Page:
So I decided to give walking a try. [All the walking I did in San Francisco](http://climbtothestars.org/archives/2007/01/12/im-really-liking-san-francisco/) certainly helped me take the plunge. Minimal duration for the walk to be worth anything is 10 minutes (so 3×10 minutes = 30 minutes, good!) [Café-Café](http://cafecafe.ch) rehearsals, my brother’s place, shopping, post office — all those are 10-15 minutes away. No more taking the car to go there. I tried walking down to town, without taking the bus. Gosh, Place Chauderon is only 20 minutes away! Café de l’Evêché, 30 minutes! That’s about as central as it gets. No more taking the car to go into town either. There’s a bus-stop a minute away from where I live if I’ve done enough walking for the day and don’t want to walk home. And overall, the [Lausanne bus system](http://www.t-l.ch/) is pretty good and can take you more or less anywhere in the city.

One added advantage of walking places is that it means longer commutes (OMG! who would want that!) and allows me to listen to podcasts on the way. I miss the singing-at-the-top-of-my-lungs sessions in the car somewhat, though. Longer commutes are also good because they force me to reduce the pace of my sometimes mad days — I can’t pack meetings or activities wall-to-wall in three different places in and around Lausanne because I think “it’ll just take me five minutes to get there”. I get breathing space, and I get alone-time (time spent on the computer blogging, IMing, Skypeing and IRCing does **not** count as alone-time).

#### Going No-Car

I was telling a friend all this during [LIFT’07](http://www.liftconference.com/2007/), and the fact that my as my car was now spending many a day sitting on my parking space I was certainly not going to get a bigger one, when he flat-out suggested that I sell my car. Yeah, but… I need it to go to my sister’s, to my dad’s, etc. “Rent a car when you need it.” Hmmm, why not, but rental agencies are at the station, which is quite far off… Anyway, I dismissed the idea and enjoyed the rest of the conference.

A few days later, the background process had worked its magic, and I ended up spending a fair amount of time on the [Mobility website](http://mobility.ch/pages/?dom=6), looking up prices and figuring out how it worked. Basically, it’s a web-based car rental service which allows you to book your car, open it with your magnetic card, use it and bring it back — without having to involve another human being. You can also [rent cars from AVIS and Hertz through them at a reduced rate](http://mobility.ch/pages/index.cfm?srv=cms&pg=&dom=6&prub=623&rub=754). And more importantly, they have cars **everywhere**. At the Migros where I usually do my shopping. At the Coop in Prilly. Down the road. Up the road. All within walking distance.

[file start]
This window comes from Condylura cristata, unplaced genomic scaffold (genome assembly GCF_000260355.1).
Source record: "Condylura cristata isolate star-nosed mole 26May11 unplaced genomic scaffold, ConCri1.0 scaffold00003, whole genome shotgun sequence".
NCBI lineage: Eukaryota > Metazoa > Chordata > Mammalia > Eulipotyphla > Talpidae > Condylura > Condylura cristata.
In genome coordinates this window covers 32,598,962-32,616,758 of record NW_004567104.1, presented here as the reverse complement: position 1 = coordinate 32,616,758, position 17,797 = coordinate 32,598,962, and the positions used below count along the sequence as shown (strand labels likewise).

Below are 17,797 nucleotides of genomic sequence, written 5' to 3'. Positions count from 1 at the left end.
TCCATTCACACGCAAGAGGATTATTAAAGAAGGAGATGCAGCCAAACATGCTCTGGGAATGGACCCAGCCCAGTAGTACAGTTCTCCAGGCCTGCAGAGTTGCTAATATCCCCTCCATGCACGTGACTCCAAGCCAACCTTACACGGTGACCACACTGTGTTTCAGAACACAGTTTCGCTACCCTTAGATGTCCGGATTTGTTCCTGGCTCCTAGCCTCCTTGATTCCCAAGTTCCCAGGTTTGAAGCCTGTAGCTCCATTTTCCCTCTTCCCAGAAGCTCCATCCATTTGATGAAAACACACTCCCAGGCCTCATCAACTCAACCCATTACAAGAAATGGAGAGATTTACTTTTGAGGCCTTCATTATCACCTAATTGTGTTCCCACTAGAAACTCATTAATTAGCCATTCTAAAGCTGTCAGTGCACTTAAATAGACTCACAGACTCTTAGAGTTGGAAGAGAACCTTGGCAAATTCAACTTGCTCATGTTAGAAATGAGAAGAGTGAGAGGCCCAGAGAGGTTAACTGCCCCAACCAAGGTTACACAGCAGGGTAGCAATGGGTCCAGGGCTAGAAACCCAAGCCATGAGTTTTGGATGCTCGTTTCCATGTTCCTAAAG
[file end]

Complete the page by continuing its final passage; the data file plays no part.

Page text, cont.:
It made sense to have a car when I had to drive daily to Saint-Prex or Bussigny, which is not a practical journey by public transport from my place. But now that I’m not commuting regularly anymore… The amount of money I pour into the car sitting in that parking space could just as well be spent on taxis and rental cars and leave me with extra aeroplane budget.

Bottom line? I’ve taken a four-month Mobility trial subscription, and I’m selling my car for March 9th. I’m losing my license for a month on that date because of my car accident this summer — so it’s a good time.

Thanks for the nudge, [Stowe](http://stoweboyd.com/)! 😉

#### Wrap-Up

I don’t know how many people will have the courage to read through this horribly long post, so here’s a quick wrap-up of what I’ve effortlessly changed about a month ago, and kept up with. All because the importance of a reasonably balanced diet and regular exercise for my (mental and physical) health really sunk in.

– 3 meals a day, plus two snacks (I’m still working on turning my breakfast into a “meal”)
– 5 veggie/fruit portions a day — build the rest of the food around those
– fish 3 times a week if you manage, meat/fish/eggs once a day
– eating frozen or ready-made stuff isn’t disastrous, just add salad/fruit
– commute on foot — many distances aren’t that huge if you take the trouble to try
– if you don’t use your car regularly, it might be more economical to go cab/rental.

More important than the specifics, what’s to note here is a change of attitude. Details are important, of course, as they are often what’s needed to make an intention into Things That Happen (check out GTD again). But alone, they are not sufficient. In my case, it took a few months of feeling rather unwell, and the fact that my doctor **took the trouble** to talk to me about these issues, for me to realise (a) they were important (b) they were probably having an impact on my life right now and (c) I wanted to do something about them.